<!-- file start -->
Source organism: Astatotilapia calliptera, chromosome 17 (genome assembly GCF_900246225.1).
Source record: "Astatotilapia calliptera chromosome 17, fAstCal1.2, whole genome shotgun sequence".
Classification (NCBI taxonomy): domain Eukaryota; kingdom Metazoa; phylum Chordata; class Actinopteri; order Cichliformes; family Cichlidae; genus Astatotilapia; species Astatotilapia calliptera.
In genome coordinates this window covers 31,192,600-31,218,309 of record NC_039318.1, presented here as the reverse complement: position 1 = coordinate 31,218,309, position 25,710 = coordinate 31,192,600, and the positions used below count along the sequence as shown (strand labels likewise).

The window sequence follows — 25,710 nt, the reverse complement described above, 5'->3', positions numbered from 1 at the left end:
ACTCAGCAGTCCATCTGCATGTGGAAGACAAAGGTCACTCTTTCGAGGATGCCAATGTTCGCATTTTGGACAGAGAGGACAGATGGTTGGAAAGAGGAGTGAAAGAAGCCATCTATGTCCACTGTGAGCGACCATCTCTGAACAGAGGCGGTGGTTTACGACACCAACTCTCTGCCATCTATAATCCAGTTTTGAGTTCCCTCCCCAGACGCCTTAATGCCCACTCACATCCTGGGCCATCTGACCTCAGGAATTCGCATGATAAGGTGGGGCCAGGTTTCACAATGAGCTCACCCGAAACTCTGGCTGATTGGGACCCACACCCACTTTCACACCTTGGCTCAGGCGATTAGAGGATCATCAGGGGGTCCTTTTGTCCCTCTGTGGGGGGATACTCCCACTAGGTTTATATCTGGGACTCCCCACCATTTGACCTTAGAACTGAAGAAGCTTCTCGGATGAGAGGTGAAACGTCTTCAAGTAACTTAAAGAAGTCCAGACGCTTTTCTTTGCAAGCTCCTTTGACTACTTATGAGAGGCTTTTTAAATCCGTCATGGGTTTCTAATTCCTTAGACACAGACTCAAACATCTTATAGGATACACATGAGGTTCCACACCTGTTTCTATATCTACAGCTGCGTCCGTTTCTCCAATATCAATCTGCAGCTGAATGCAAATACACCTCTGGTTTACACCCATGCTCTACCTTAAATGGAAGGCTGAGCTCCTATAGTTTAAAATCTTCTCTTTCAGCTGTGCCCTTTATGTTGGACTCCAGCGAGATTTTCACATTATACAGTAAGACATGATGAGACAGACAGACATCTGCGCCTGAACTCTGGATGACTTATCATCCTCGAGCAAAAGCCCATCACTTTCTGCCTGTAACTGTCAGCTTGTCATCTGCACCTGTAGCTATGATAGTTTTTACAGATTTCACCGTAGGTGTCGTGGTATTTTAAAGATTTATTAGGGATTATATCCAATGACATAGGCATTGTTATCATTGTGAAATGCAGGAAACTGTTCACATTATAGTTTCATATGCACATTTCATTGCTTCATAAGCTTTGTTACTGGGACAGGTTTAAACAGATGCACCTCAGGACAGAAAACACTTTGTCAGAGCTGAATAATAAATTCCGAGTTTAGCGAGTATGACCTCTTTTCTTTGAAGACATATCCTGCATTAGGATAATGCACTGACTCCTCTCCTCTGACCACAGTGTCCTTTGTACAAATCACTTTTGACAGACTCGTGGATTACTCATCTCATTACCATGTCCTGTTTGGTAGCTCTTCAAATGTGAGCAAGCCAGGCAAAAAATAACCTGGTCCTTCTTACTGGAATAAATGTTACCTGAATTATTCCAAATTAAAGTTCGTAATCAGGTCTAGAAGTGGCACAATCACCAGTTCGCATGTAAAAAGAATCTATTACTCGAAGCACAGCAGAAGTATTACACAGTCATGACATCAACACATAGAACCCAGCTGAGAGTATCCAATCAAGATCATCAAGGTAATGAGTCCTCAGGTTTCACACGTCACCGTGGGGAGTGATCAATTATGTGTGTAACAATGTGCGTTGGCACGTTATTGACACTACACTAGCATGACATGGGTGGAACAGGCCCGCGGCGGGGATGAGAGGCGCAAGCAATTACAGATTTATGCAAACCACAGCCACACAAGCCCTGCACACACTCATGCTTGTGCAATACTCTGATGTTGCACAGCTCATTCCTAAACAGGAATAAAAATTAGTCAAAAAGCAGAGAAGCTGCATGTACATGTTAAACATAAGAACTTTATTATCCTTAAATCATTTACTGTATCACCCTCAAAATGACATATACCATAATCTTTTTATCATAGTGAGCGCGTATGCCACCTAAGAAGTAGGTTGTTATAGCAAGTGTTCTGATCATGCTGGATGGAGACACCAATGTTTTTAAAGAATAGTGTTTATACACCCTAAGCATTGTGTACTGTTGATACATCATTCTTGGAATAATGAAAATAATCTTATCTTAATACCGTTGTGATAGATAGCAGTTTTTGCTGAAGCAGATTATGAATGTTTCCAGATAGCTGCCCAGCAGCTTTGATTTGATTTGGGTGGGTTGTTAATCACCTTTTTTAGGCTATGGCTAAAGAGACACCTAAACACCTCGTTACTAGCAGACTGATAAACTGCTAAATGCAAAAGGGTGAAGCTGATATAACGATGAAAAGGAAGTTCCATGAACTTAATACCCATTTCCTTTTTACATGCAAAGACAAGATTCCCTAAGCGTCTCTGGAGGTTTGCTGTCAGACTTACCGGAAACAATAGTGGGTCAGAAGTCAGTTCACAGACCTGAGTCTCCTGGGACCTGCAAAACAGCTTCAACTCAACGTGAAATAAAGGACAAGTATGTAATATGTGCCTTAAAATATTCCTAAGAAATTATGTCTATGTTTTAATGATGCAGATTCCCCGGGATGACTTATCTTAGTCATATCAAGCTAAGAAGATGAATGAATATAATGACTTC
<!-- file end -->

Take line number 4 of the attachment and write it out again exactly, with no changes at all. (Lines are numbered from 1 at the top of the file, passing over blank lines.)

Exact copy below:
In genome coordinates this window covers 31,192,600-31,218,309 of record NC_039318.1, presented here as the reverse complement: position 1 = coordinate 31,218,309, position 25,710 = coordinate 31,192,600, and the positions used below count along the sequence as shown (strand labels likewise).